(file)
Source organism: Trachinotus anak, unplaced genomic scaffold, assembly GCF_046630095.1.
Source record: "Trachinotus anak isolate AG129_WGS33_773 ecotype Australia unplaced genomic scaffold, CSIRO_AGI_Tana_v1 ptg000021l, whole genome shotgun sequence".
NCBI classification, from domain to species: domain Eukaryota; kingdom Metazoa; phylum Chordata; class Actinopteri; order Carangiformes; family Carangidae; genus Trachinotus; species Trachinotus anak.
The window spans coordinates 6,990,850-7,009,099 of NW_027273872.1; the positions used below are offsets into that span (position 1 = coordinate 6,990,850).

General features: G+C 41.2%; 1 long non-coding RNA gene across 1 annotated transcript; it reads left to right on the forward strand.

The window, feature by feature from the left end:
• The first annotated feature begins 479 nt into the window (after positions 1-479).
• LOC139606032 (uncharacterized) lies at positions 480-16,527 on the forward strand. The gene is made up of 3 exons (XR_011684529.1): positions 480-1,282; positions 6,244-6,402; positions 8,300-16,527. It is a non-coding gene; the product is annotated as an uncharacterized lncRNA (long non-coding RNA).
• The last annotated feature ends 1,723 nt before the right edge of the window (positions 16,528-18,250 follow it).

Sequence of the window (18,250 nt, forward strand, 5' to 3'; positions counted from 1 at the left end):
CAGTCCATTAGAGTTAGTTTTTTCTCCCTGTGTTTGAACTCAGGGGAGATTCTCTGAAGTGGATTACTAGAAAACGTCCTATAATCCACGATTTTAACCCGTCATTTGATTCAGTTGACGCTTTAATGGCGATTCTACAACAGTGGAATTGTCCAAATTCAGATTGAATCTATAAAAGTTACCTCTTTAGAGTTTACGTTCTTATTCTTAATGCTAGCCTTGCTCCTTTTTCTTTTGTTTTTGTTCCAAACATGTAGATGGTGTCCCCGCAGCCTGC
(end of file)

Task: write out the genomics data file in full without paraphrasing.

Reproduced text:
Source organism: Trachinotus anak, unplaced genomic scaffold, assembly GCF_046630095.1.
Source record: "Trachinotus anak isolate AG129_WGS33_773 ecotype Australia unplaced genomic scaffold, CSIRO_AGI_Tana_v1 ptg000021l, whole genome shotgun sequence".
NCBI classification, from domain to species: domain Eukaryota; kingdom Metazoa; phylum Chordata; class Actinopteri; order Carangiformes; family Carangidae; genus Trachinotus; species Trachinotus anak.
The window spans coordinates 6,990,850-7,009,099 of NW_027273872.1; the positions used below are offsets into that span (position 1 = coordinate 6,990,850).

General features: G+C 41.2%; 1 long non-coding RNA gene across 1 annotated transcript; it reads left to right on the forward strand.

The window, feature by feature from the left end:
• The first annotated feature begins 479 nt into the window (after positions 1-479).
• LOC139606032 (uncharacterized) lies at positions 480-16,527 on the forward strand. The gene is made up of 3 exons (XR_011684529.1): positions 480-1,282; positions 6,244-6,402; positions 8,300-16,527. It is a non-coding gene; the product is annotated as an uncharacterized lncRNA (long non-coding RNA).
• The last annotated feature ends 1,723 nt before the right edge of the window (positions 16,528-18,250 follow it).

Sequence of the window (18,250 nt, forward strand, 5' to 3'; positions counted from 1 at the left end):
CAGTCCATTAGAGTTAGTTTTTTCTCCCTGTGTTTGAACTCAGGGGAGATTCTCTGAAGTGGATTACTAGAAAACGTCCTATAATCCACGATTTTAACCCGTCATTTGATTCAGTTGACGCTTTAATGGCGATTCTACAACAGTGGAATTGTCCAAATTCAGATTGAATCTATAAAAGTTACCTCTTTAGAGTTTACGTTCTTATTCTTAATGCTAGCCTTGCTCCTTTTTCTTTTGTTTTTGTTCCAAACATGTAGATGGTGTCCCCGCAGCCTGC